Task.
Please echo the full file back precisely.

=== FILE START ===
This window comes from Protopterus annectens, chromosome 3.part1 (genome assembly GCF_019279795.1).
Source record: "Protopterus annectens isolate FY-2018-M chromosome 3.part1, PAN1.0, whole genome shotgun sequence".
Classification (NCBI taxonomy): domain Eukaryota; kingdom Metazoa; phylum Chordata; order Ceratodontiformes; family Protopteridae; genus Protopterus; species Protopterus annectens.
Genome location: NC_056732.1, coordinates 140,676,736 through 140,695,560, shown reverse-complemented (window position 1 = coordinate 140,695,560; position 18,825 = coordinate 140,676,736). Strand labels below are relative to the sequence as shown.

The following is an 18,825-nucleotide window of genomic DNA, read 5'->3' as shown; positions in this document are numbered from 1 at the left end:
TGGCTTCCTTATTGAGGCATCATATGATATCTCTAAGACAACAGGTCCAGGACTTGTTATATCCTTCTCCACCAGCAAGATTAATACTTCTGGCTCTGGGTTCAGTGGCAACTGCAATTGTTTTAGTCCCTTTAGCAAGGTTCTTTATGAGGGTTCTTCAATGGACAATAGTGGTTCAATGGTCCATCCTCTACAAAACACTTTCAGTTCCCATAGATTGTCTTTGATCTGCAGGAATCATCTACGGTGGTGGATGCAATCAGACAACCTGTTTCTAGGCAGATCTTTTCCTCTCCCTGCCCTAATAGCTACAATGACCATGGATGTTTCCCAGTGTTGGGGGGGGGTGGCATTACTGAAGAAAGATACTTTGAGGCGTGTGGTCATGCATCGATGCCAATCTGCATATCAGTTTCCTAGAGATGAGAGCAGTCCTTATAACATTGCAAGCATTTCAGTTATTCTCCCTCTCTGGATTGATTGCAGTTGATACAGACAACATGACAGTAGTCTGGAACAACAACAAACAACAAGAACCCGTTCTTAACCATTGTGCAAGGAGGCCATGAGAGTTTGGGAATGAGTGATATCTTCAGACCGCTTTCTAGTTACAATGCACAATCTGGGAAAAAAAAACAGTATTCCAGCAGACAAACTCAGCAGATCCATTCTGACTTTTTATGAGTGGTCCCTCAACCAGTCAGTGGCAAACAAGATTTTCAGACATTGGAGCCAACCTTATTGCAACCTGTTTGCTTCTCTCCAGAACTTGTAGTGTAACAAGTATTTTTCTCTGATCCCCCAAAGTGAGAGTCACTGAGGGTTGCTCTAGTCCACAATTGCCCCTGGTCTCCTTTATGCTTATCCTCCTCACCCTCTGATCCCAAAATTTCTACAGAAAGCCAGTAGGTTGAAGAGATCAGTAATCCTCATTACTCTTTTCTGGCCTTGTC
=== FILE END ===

This window comes from Protopterus annectens, chromosome 3.part1 (genome assembly GCF_019279795.1).
Source record: "Protopterus annectens isolate FY-2018-M chromosome 3.part1, PAN1.0, whole genome shotgun sequence".
Classification (NCBI taxonomy): domain Eukaryota; kingdom Metazoa; phylum Chordata; order Ceratodontiformes; family Protopteridae; genus Protopterus; species Protopterus annectens.
Genome location: NC_056732.1, coordinates 140,676,736 through 140,695,560, shown reverse-complemented (window position 1 = coordinate 140,695,560; position 18,825 = coordinate 140,676,736). Strand labels below are relative to the sequence as shown.

The following is an 18,825-nucleotide window of genomic DNA, read 5'->3' as shown; positions in this document are numbered from 1 at the left end:
TGGCTTCCTTATTGAGGCATCATATGATATCTCTAAGACAACAGGTCCAGGACTTGTTATATCCTTCTCCACCAGCAAGATTAATACTTCTGGCTCTGGGTTCAGTGGCAACTGCAATTGTTTTAGTCCCTTTAGCAAGGTTCTTTATGAGGGTTCTTCAATGGACAATAGTGGTTCAATGGTCCATCCTCTACAAAACACTTTCAGTTCCCATAGATTGTCTTTGATCTGCAGGAATCATCTACGGTGGTGGATGCAATCAGACAACCTGTTTCTAGGCAGATCTTTTCCTCTCCCTGCCCTAATAGCTACAATGACCATGGATGTTTCCCAGTGTTGGGGGGGGGTGGCATTACTGAAGAAAGATACTTTGAGGCGTGTGGTCATGCATCGATGCCAATCTGCATATCAGTTTCCTAGAGATGAGAGCAGTCCTTATAACATTGCAAGCATTTCAGTTATTCTCCCTCTCTGGATTGATTGCAGTTGATACAGACAACATGACAGTAGTCTGGAACAACAACAAACAACAAGAACCCGTTCTTAACCATTGTGCAAGGAGGCCATGAGAGTTTGGGAATGAGTGATATCTTCAGACCGCTTTCTAGTTACAATGCACAATCTGGGAAAAAAAAACAGTATTCCAGCAGACAAACTCAGCAGATCCATTCTGACTTTTTATGAGTGGTCCCTCAACCAGTCAGTGGCAAACAAGATTTTCAGACATTGGAGCCAACCTTATTGCAACCTGTTTGCTTCTCTCCAGAACTTGTAGTGTAACAAGTATTTTTCTCTGATCCCCCAAAGTGAGAGTCACTGAGGGTTGCTCTAGTCCACAATTGCCCCTGGTCTCCTTTATGCTTATCCTCCTCACCCTCTGATCCCAAAATTTCTACAGAAAGCCAGTAGGTTGAAGAGATCAGTAATCCTCATTACTCTTTTCTGGCCTTGTC